JUNE 16 marks an important, if not monumental, anniversary in the racial politics of the United States.
On this day 150 years ago, in 1858, Abraham Lincoln accepted the senatorial nomination of the Illinois Republican Party with a rousing speech in Springfield.
Although he ultimately lost to his bitter rival, Stephen The Little Giant Douglas, Lincoln solidified his position as one of the nation s greatest orators and a proud proponent of slavery s abolition.
Lincoln s speech was more than an acceptance of his party s support, and it was certainly more than an excoriation of the Kansas-Nebraska Act of 1854. It was a vocal declaration against the very politically divisive question of slavery.
Perhaps more important for its rhetorical significance, the speech brought to the fore issues that many, while passionately motivated to support one side or the other, did not wish to discuss. Slavery was not dinner-table conversation, much as today s hot button questions regarding the war in Iraq, abortion, and gun control often are avoided rather than brought out into the open in everyday interaction.
This speech, which came to be known as the House Divided speech, would go on to be oft-quoted and frequently analyzed. Lincoln offered: A house divided against itself cannot stand. I believe this government cannot endure permanently half slave and half free. I do not expect the Union to be dissolved I do not expect the house to fall but I do expect it will cease to be divided. It will become all one thing, or all the other.
Prophetic, in a sense, because although the house would bend and sway in the tumult of Reconstruction and the continued battle for racial equality, it would not fall.
We face an important time in our history when the junior senator from Illinois, Mr. Lincoln s home state, Barack Obama makes monumental strides toward a new and exciting frontier of racial equality. These are times not likely imagined by generations come and gone. These are times that call into question opinions about race and ethnicity conversations most in the United States would rather not have.
Are we still a house divided? Will this nation crumble under the strain of permanent change?
These are questions with which academics, politicos, and everyday citizens must grapple. No one ever said politics was easy, after all. The great strides toward equality seen in Supreme Court cases such as Brown vs. Board of Education (1954), Loving vs. Virginia (1967), Batson vs. Kentucky (1986), and legislative and executive actions such as the Civil Rights Act (1964), the Voting Rights Act (1965), and Executive Order 11246 (Equal Employment Opportunity, 1965) now stand as but small parts of a burning question: Are we a house divided?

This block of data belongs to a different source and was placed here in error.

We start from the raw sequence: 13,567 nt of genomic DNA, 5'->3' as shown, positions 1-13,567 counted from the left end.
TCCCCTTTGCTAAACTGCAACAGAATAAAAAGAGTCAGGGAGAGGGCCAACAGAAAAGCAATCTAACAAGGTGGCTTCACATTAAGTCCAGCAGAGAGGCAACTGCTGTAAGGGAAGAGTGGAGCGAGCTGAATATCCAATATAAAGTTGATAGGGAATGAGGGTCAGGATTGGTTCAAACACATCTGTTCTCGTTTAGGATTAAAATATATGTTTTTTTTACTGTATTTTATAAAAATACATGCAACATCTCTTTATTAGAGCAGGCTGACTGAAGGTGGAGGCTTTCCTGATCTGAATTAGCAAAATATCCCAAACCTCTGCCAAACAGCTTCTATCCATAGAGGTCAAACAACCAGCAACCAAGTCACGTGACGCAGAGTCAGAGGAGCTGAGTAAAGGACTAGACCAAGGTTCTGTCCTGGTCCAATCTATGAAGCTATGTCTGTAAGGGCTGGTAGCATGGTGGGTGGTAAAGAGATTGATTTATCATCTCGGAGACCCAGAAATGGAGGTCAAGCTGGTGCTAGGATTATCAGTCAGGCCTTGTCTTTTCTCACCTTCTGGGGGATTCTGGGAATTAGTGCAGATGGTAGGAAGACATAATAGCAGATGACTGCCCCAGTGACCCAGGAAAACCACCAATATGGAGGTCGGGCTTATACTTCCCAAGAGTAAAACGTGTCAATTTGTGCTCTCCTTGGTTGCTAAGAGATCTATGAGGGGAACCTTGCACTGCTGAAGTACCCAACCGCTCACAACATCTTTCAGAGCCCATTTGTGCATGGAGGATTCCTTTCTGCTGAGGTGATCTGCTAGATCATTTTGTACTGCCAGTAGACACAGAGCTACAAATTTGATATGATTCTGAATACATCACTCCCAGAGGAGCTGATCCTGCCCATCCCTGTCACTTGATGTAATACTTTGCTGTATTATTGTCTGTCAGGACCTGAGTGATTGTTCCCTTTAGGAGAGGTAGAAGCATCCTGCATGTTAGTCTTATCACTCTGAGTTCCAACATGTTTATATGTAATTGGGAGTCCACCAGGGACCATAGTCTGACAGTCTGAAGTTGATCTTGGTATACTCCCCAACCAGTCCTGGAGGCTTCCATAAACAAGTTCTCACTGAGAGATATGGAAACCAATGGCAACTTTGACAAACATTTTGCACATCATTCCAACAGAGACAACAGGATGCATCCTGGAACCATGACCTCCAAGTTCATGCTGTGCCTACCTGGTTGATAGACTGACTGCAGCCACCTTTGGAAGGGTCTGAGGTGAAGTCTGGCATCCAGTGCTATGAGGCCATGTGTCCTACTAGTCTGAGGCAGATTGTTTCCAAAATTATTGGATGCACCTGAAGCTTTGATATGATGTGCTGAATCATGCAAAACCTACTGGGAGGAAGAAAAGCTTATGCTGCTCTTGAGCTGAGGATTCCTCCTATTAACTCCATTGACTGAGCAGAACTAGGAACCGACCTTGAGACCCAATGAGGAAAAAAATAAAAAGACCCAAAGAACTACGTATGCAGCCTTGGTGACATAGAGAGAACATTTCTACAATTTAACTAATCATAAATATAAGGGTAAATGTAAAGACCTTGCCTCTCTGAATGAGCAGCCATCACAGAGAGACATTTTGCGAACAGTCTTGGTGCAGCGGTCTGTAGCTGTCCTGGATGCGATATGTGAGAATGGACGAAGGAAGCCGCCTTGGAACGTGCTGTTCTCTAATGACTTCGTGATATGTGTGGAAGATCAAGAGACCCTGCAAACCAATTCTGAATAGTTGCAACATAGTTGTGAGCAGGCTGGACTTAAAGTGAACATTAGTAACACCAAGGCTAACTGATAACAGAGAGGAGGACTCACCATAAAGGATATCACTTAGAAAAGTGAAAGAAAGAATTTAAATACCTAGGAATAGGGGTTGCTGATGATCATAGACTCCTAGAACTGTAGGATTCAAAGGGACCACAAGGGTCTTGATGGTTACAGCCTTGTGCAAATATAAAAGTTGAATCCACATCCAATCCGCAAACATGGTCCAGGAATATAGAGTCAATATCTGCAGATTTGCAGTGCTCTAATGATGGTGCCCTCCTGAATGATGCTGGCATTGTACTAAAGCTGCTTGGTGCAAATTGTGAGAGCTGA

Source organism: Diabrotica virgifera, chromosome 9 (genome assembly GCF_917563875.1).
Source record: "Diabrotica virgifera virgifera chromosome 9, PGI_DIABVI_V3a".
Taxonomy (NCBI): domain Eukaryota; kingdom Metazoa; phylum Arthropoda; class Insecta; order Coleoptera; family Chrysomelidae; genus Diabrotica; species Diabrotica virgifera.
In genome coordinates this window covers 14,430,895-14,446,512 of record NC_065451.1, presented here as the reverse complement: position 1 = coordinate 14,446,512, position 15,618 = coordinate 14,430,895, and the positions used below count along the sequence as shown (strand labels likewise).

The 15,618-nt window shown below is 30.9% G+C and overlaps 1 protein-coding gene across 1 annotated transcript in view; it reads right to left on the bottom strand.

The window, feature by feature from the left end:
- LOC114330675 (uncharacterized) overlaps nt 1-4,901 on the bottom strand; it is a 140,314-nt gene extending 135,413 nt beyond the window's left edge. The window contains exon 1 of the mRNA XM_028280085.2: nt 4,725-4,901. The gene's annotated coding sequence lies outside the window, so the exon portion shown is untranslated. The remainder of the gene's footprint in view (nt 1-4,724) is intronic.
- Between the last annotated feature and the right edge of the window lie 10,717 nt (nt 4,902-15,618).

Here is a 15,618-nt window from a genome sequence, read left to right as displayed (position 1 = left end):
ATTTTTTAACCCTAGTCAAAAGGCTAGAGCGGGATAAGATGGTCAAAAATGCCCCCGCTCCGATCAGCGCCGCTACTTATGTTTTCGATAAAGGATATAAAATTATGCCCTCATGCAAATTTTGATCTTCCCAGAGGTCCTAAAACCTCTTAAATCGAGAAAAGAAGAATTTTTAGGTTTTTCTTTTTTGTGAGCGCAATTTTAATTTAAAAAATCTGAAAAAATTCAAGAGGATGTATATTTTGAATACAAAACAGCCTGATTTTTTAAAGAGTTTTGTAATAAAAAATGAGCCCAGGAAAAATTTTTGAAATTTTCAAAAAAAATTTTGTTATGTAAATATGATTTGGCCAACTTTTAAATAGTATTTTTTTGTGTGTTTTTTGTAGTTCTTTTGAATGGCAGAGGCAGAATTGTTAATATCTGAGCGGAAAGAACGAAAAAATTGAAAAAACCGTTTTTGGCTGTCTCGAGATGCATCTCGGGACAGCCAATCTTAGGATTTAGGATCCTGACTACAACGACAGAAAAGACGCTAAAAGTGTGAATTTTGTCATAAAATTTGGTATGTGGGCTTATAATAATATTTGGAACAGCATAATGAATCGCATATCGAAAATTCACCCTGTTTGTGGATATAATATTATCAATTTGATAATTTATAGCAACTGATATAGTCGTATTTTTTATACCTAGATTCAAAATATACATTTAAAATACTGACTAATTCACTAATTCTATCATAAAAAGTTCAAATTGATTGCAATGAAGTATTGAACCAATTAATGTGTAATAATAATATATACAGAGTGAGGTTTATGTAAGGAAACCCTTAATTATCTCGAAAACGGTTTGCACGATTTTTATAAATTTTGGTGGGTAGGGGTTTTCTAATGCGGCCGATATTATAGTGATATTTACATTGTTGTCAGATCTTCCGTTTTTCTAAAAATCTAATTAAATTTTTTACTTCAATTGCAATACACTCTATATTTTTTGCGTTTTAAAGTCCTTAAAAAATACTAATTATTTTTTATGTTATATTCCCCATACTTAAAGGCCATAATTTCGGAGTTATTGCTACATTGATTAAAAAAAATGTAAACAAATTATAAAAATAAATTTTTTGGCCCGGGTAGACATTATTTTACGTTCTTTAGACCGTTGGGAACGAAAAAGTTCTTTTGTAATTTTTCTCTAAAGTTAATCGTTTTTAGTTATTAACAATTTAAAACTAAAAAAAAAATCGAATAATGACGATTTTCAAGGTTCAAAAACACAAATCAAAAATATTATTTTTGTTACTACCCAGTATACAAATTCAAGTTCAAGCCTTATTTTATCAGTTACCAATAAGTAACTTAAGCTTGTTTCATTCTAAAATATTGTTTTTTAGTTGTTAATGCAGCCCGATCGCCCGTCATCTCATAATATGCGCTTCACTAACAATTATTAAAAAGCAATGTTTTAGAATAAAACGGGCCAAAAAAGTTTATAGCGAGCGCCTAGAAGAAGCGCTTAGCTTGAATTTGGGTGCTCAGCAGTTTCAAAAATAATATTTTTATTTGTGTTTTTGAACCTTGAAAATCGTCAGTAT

We are still light years behind where we ought to be when it comes to racial and ethnic harmony. We are not equal but we are moving toward that goal. Yet, it seems that no matter where one lives, small town or big city, the nation sits precariously on the teeter-totter of racial strife. Almost weekly, we are forced to call into question the progress made toward equality. Stories of discrimination abound in the assigning of contracts, the hiring and firing of employees, and the administration of the country s laws.
Much has been made about the racism still seen throughout the country, as well as the racism lurking at the surface of the two major political parties. Senator Obama s presidential campaign is a clear indication that we ve made progress, and as it continues it will test the progress we ve made as a society. That is not to say that if Mr. Obama loses in November, the country is still clearly racially divided, but that the 2008 presidential election will call on every individual to examine their beliefs about race and equality. Likewise, that is not to say that Senator Obama has declared his presidential campaign a referendum on race in the United States. He has not and has expressed very much a unifying message of hope and progress regardless of the racial overtones surrounding the campaign. But that does not undercut the racial tones of the political discussion to date or the importance of this presidential race to the progress toward equality.
The Rev. Martin Luther King, Jr., declared in his I Have a Dream speech that the promissory note of the bank of justice has been returned marked insufficient funds. Will we as a nation see the same result in the presidential election of 2008?
The bank of justice has tried valiantly to fill its coffers with sufficient funds to ensure the promises of equality and freedom. Moreover, we have some signs of solid returns on our investment. Nevertheless, racial inequality still exists despite many of us that would dismiss such statements as fear mongering or racial divisive in and of themselves.
The politics of race pervades this country and, as we approach a new presidential election, we must harken back to history and ask what progress we ve made.
Abraham Lincoln may have lost his bid for the United States Senate, but he asked a question as timely then as it is now. Lincoln went on to conclude, We shall not fail if we stand firm, we shall not fail. Wise counsels may accelerate, or mistakes delay it, but, sooner or later, the victory is sure to come. The presidential run of Senator Obama tells us one thing: No matter how the 2008 election concludes victory is sure to come.
Nick J. Sciullo lives and works in Alexandria, Va. He writes on race, class, and gender issues.